Printer administration in Windows 2000 is easier and more powerful than it is in Windows NT. Microsoft added new printing features to the OS, including the ability to publish printers as Active Directory (AD) objects. When you publish printers as AD objects, you can easily access and manage them from anywhere in the enterprise. Let's examine some cool Win2K printing features that make installing and configuring printers and printing services a breeze.
Publishing Printers to AD
Microsoft integrated Win2K's print subsystem with AD. As a result, users can access the information in AD to locate printers, and administrators can manage printers from within AD. You use printer properties (e.g., printer model, color or black-and-white printing, paper type, physical location) as search criteria to find the information you need.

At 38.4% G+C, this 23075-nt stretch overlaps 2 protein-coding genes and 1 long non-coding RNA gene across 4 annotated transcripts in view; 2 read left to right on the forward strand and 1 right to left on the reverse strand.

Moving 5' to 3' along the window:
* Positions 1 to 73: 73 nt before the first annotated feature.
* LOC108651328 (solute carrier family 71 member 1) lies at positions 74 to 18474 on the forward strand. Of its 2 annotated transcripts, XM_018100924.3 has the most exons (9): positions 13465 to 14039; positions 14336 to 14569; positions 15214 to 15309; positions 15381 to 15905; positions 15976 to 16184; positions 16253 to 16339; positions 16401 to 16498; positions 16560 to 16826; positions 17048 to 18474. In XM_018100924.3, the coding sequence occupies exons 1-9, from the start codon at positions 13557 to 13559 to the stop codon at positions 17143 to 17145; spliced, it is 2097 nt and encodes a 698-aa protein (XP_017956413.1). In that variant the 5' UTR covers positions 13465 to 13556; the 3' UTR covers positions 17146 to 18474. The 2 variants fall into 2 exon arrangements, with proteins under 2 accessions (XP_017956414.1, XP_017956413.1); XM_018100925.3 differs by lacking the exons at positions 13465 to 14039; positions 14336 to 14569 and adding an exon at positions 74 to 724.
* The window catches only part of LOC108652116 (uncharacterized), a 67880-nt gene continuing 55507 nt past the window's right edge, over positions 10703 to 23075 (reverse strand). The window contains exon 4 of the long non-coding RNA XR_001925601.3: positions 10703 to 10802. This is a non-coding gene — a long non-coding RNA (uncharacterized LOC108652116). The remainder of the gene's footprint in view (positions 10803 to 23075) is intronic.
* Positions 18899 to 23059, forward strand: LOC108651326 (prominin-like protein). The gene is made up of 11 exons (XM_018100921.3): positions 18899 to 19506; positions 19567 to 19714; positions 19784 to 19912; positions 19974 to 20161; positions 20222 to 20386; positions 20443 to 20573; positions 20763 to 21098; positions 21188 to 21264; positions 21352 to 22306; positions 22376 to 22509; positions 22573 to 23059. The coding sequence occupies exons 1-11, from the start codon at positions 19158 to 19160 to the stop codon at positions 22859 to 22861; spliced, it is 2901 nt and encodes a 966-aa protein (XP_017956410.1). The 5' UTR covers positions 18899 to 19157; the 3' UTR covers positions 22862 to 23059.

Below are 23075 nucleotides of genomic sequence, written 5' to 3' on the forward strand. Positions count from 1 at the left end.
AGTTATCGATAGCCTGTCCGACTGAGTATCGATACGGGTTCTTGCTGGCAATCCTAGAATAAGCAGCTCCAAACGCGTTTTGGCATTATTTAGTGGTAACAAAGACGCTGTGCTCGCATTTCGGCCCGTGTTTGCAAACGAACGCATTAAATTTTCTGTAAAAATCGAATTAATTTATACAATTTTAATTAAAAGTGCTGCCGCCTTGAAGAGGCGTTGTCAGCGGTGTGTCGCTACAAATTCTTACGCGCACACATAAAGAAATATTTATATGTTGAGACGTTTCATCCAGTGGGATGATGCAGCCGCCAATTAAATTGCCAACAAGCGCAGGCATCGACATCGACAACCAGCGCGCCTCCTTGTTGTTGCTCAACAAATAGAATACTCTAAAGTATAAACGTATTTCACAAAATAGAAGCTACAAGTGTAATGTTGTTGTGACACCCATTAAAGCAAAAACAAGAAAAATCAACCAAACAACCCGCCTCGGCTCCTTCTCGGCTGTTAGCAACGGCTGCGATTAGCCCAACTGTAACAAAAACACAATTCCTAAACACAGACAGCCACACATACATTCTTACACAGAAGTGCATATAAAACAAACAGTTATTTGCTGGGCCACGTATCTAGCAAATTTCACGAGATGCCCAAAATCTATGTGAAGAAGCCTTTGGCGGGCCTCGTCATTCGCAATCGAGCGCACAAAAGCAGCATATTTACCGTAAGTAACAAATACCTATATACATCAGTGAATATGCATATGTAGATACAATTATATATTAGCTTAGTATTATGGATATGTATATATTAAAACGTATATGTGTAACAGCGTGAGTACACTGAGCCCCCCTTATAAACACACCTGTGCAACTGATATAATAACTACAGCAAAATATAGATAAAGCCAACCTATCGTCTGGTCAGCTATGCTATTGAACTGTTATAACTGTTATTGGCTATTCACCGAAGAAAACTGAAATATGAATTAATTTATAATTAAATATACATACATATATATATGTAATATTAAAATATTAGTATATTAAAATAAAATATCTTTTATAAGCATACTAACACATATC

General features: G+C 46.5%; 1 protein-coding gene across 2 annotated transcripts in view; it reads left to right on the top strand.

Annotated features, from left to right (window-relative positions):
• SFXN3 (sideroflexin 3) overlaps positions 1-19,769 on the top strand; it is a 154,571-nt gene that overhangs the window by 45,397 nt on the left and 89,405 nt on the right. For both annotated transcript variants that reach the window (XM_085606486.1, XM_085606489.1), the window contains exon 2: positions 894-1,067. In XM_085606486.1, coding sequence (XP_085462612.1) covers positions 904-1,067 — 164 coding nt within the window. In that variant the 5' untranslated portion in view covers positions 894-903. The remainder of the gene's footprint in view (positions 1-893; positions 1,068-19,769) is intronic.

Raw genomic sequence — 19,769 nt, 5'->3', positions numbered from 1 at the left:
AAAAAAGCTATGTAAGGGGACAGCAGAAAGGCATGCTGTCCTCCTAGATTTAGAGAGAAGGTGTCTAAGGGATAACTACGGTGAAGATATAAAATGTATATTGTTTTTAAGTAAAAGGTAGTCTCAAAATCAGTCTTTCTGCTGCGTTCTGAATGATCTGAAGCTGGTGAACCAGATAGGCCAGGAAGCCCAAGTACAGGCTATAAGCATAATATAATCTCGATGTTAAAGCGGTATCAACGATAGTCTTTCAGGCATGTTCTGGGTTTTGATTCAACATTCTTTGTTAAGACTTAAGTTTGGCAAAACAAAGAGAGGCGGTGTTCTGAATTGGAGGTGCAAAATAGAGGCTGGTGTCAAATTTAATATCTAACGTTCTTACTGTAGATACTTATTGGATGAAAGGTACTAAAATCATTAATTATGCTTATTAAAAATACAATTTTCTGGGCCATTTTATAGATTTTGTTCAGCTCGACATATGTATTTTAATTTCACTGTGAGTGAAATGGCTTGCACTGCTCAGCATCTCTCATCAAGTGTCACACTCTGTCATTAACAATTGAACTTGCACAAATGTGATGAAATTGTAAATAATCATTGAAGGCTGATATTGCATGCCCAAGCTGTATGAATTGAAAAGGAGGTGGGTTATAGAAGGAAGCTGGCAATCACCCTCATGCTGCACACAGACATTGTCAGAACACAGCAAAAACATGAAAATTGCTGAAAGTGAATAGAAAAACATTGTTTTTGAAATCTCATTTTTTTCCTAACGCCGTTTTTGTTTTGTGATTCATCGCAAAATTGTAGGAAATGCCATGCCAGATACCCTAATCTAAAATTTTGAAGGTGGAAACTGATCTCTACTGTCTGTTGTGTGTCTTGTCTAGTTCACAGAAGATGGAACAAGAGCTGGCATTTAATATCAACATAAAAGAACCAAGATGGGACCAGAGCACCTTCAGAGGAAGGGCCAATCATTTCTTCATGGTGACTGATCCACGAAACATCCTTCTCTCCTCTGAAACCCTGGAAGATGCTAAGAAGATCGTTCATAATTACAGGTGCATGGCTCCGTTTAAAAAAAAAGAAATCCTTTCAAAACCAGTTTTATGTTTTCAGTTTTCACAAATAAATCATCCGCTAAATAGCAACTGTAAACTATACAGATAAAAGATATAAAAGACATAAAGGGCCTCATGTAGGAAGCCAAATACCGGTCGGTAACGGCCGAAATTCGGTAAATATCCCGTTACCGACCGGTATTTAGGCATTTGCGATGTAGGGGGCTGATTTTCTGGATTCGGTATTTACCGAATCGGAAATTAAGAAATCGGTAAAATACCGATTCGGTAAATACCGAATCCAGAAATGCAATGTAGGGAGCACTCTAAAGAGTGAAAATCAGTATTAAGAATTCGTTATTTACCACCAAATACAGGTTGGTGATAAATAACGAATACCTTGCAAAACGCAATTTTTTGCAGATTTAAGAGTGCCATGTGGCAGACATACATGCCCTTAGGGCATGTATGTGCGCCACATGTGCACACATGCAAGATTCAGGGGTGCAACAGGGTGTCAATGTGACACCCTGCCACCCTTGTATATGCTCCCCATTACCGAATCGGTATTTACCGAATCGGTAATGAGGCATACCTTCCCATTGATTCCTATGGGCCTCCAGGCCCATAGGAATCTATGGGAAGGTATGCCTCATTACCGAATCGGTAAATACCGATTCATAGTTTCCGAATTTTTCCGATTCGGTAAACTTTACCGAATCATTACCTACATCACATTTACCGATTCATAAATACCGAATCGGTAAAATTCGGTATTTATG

By default, Win2K print servers, whether they're running Win2K Server or Win2K Professional, publish their shared printers to AD as PrintQueue objects. A PrintQueue object contains a copy of the print server's information about a printer. If you change the printer's configuration on the print server, the change propagates to AD.
The PrintQueue object is in its print server's computer object. However, when you open the Active Directory Users and Computers Microsoft Management Console (MMC) snap-in and select a computer in the tree pane, you don't see the PrintQueue objects in the details pane. The snap-in's default view doesn't display computers as containers and therefore doesn't display the computers' subobjects.